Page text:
Chief Justice Thakur makes an emotional plea for more judges

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New Delhi: Chief justice of India T.S. Thakur on Sunday sought urgent action to appoint more judges to resolve millions of pending cases across the country and inspire confidence among foreign investors that the government is trying to attract.

Thakur broke down and asked for justice to litigants and judges while addressing a joint conference of chief ministers and chief justices of high courts with Prime Minister Narendra Modi in attendance.

The chief justice, known to be tough on judicial pendency, exhorted the legislature to “rise to the occasion” for the development of the country and stressed that the entire burden of pending cases cannot be shifted to the judiciary.

“We want people to come and Make in India, we want people to come and invest in India. But those who we are inviting are also concerned about ability of judicial system in the country to deal with the cases and disputes that may arise out of such investments,” Thakur said in an emotional speech.

“Therefore, it is not only in name of the poor litigant, but also in the name of development of this country, its progress, that I beseech you to rise to the occasion.”

When judges come from abroad and watch the Indian judicial system, they are amazed how judges in India work under such stressful conditions, the chief justice said.

A judge in India on an average handles 2,600 cases a year compared with 81 cases on an average that nine judges in the US Supreme Court handles every year, Thakur said.

“I somehow feel that if nothing else has worked till now in terms of improving conditions of the judiciary, an emotional appeal may work,” said Thakur at the end of his speech.

Pointing out that the Law Commission had suggested in 1987 that there should be 50 judges per million people to address rising litigation, Thakur observed that the recommendation has not been implemented.

Pendency has plagued the Indian judicial system for years. In high courts, around 3.86 million are pending, while the number is around 30 million across lower courts. India also has one of the poorest judge-to-population ratios across the world.

According to estimates, there are just 13-15 judges per million people in the country.

Prime Minister Modi, who was listening to the emotional speech, said he would try to resolve the issues and invited the chief justice along with some of his colleagues for discussions with the government.

“I can understand the pain (of CJI) if what was discussed in 1987 (is still not there) in 2016. There must have been some reasons,” Modi said, adding that “if Thakur sahab is comfortable and there are no constitutional limitations”, he would want the government and the CJI’s team to sit together, discuss and find solutions to the problems.

“I am not one of those who would just listen and go. I will take it seriously and try to find solutions,” Modi added.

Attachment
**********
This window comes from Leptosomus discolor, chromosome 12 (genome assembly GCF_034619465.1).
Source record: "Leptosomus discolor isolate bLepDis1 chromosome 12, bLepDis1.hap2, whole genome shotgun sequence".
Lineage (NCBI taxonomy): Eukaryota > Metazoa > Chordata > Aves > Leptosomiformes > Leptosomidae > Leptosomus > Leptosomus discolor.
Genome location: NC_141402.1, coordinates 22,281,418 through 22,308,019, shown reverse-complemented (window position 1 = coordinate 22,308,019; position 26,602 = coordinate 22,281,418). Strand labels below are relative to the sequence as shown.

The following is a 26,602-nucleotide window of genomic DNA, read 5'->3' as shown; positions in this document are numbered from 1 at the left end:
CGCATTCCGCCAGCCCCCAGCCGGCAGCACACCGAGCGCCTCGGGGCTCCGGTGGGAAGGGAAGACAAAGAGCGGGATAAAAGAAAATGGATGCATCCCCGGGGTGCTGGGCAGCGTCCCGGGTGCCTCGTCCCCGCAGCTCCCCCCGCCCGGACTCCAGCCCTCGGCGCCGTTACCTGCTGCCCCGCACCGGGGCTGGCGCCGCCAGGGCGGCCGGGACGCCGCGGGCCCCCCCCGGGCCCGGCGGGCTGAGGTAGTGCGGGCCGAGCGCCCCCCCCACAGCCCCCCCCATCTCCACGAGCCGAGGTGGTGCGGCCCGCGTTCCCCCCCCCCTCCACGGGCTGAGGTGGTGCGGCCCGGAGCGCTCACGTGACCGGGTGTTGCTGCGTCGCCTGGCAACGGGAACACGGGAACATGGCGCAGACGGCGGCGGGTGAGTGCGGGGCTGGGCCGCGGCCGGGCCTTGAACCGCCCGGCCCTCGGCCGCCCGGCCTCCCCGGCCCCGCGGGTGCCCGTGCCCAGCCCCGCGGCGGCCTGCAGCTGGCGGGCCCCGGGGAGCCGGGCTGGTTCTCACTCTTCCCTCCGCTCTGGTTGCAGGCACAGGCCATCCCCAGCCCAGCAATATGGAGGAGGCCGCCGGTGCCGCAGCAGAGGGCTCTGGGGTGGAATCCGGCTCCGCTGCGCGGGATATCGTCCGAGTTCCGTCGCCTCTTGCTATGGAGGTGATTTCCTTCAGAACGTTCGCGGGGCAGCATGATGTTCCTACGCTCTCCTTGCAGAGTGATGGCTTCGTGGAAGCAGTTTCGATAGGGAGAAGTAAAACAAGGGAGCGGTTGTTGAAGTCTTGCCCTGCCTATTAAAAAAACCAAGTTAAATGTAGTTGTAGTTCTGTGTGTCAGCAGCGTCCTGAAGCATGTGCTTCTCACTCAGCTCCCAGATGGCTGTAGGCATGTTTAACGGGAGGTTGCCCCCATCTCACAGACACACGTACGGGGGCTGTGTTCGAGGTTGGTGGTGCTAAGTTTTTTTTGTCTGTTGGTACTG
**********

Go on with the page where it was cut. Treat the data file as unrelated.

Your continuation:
In a lighter vein, Modi recalled that during his stint as chief minister, he had remarked in one such meeting about extending court hours and shortening vacations and that later, the judges had complained about it.

In reply, Thakur referred to justice J.S. Khehar, slated to be the next CJI, that he spent his vacation last year writing a judgement. “We are not vacationing in Manali or trekking during court vacation. These holidays are needed to retain sanity, such is the nature of work as the judge of the top court.”

Although the apex court is disposing cases at a faster rate, a staggering 59,468 cases are pending before the Supreme Court as of 19 February. A total of 4,207,903 cases—3,116,492 of which are civil cases and 1,037,465 criminal—are pending before 24 high courts as of 31 December 2014. Out of these, 777,630 or about 18.48% are pending for over 10 years or more.

The district courts fare worse on pendency with 26,488,405 cases pending as of 31 December 2014. Out of this, over 68.91% or 18,254,124 are criminal in nature.

In March, the ministry of law and justice listed increasing number of state and central legislations, accumulation of first appeals, continuation of ordinary civil jurisdiction in some of the high courts, vacancies of judges, appeals against orders of quasi-judicial forums going to high courts, number of revisions/appeals, frequent adjournments, indiscriminate use of writ jurisdiction, lack of adequate arrangement to monitor, track and bunch cases for hearing as reasons for pendency.

Of all reasons, judicial pendency stands out. The apex court is itself running short of its approved strength by six judges. According to the ministry, as of 29 February, 464 vacancies of judges exist in various high courts. Just the Allahabad high court has to fill up 88 judge vacancies to reach its full strength.

The chief justice has said on numerous occasions that reducing judicial pendency is his top priority. Thakur also said that since he took office as the chief justice on 2 December last year, 17,482 cases were filed, out of which 16,474 cases were disposed.

The Supreme Court collegium is back to making these appointments after the Constitution Amendment Act, which introduced a six-member panel called the National Judicial Appointments Commission, was struck down in October last year.

Around 170 names have been recommended by the collegium, which the central government is yet to clear.